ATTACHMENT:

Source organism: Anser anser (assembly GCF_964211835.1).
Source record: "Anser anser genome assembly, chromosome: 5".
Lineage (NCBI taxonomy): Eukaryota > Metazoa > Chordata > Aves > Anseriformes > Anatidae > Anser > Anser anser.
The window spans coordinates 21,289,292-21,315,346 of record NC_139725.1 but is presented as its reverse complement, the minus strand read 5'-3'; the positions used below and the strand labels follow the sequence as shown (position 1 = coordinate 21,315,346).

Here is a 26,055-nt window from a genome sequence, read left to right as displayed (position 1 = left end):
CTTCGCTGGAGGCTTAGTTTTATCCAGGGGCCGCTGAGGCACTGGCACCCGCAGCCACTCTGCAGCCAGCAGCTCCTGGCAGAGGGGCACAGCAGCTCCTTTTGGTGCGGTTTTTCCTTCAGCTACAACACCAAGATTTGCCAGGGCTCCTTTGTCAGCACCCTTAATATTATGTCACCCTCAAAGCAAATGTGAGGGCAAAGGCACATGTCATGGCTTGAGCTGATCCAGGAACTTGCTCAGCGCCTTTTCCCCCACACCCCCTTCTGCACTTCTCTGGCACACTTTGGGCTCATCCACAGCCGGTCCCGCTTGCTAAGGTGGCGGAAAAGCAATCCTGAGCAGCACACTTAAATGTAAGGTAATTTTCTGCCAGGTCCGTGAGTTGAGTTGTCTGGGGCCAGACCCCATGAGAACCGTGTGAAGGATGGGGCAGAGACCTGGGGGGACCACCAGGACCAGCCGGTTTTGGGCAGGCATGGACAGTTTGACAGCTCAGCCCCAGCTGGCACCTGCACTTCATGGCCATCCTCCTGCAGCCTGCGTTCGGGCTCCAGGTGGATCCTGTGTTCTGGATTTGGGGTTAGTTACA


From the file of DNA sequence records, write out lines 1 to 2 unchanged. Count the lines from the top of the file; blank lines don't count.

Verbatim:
Source organism: Anser anser (assembly GCF_964211835.1).
Source record: "Anser anser genome assembly, chromosome: 5".